So Ms. Goetz, my advice to you is to find another hobby.

You can continue to lambaste me on Facebook. Among the other things this child attacked me for was the fact that I am single.

I am single by choice.

I am happy as a single person, and I cannot think of anything lonelier than to be a relationship with a person who is totally wrong wrong me.

So if my regular readers can forgive me for my somewhat stroppy post this evening, please understand that the dog fancy has too many people like this.

They very rarely get to me. Otherwise, I’d stop writing about these issues.

But in the face of a cowardly internet bully who argues like a Fox News commentator, I have to turn upon the jackal as a good leopard must.

And do a bit of savaging.

Now, back to your regular programming.


Ms. Goetz is also one of those dumbass breeders who thinks that “incest is best.”

Check out the pedigree of the dog above, which she bred.

Click to make larger.

Click to make larger.

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Photo from Robert Milner's Retriever Training Site. The golden is a Holway.

Photo from Robert Milner’s Retriever Training Site. The golden is a Holway.

The Westminster Kennel Club Dog Show has come and gone, and like most years, I thought we’d have no meaningful discussion about how dogs might be encouraging people to breed and select for unhealthy attributes in dogs.

However, this year, there is a bit of a viral story going out about how preferred phenotype in the show ring might be deterimental to a dog. But unfortunately, it’s very low hanging fruit.

The story started with this pretty good post from My Slim Doggy  about how fat the Westminster Labradors actually are. And I should note that yes, these dogs are fat, and the behavior of the dog show apologist set on that page is abominable. 

That’s a story in itself, but it’s not the absolute worst case I can think of.

The thing about Labradors is that they are the most popular breed in the United States, Canada, and Great Britain, and they are probably the most common “breed dog” in the world today. They are also arguably among the most useful dogs, for they not only are used for retrieving game, they are now the most common guide dog breed. They also great sniffer dogs, and they use to assist people in wheelchairs. There are many, many things this breed can do, and because the typical member of this breed is also among the most docile of dogs, they are very, very popular as family pets.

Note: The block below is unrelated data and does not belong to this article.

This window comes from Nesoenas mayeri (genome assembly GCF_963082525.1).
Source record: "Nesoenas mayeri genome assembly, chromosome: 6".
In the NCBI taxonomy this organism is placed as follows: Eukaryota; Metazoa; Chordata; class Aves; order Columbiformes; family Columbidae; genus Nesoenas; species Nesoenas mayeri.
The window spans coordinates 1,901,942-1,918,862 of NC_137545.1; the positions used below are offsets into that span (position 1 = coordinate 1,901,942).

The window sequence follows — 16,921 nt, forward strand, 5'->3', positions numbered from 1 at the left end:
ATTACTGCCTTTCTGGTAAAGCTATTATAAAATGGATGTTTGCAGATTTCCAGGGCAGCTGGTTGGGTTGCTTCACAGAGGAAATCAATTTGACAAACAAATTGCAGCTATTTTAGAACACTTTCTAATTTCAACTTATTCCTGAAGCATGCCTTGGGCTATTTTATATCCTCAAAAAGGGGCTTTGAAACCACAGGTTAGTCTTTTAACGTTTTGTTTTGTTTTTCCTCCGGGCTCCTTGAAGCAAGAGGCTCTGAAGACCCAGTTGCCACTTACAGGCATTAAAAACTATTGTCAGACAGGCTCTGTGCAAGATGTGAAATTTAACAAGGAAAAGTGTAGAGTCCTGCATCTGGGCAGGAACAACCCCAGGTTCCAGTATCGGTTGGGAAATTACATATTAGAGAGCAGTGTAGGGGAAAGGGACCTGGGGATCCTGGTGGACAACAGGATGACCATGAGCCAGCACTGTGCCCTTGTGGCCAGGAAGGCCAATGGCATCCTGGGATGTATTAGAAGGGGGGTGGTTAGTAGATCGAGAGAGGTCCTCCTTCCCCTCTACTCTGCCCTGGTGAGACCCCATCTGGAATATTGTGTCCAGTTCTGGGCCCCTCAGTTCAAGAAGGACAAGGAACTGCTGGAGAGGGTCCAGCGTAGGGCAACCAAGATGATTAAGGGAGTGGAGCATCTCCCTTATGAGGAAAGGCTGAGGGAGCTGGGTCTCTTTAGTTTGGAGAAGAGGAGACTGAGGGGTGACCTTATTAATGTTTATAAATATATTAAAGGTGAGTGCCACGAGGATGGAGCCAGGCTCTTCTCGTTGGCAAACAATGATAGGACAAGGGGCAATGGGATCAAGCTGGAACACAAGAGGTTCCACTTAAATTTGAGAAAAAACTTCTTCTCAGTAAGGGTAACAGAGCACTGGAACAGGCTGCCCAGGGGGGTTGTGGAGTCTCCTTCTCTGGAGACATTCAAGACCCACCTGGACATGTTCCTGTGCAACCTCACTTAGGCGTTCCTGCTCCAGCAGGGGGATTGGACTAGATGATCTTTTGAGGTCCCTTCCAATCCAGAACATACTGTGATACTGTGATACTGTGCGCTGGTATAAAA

As a result, they exist in many, many different lines and what might be called “sub-breeds.” There so many different types of Labrador that it would take me too long to describe them all to you, and then I’d probably miss a bunch.

Labradors that are bred for the show ring are an extreme minority of the breed. And as a result, what happens in the ring really does not affect the survival of the breed as a whole.

And not only that, even if a Labrador has a tendency toward portliness, this problem can be easily remedied through a regime of diet and exercise.

So if the biggest problem that Labradors have from being shown is that the show specimens are a often quite fat, this is not such a big deal.

And the simple reality is that the Labrador breed is not a prisoner to the show culture. You can easily get a Labrador that is not a “labrabeef.” And it’s not that hard.

The real scandal is the countless breeds that are.

Within that Sporting group, there is actually very good example of a dog that has essentially been doomed to extinction through selection for a very exaggerated phenotype.

Unlike the Lab, it’s not a very common dog at all. In fact, unless you’re a dog nerd like me, you may have never heard of it.

The breed I’m talking about is the Sussex spaniel.

The Sussex spaniel is doomed. It cannot be saved. You can write it on a rock. It’s done.

The Sussex spaniel is the last survivor of a stupid fad that swept the early British dog fancy– the desire to breed extreme dwarfism in spaniels.

Sussex spaniel

The Sussex spaniel has an illustrious history as a land spaniel in the South of England, but then dog shows got their mitts on them and things haven’t been the same since.

The two most common fancy spaniels in the early British fancy were field spaniels (which were usually black or black roan) and the Sussex, which was liver. Both of these dogs are ancestral to the two breeds of cocker spaniel that exist today, both of which descend from a Sussex/field cross named Obo. Before that, all small sporting land spaniels were call “cockers” as a generic term.

The fad was to breed them as short-legged as possible, and in some situations while doing beating on relatively flat ground and in heavy cover, a dwarf spaniel would have have been of some use.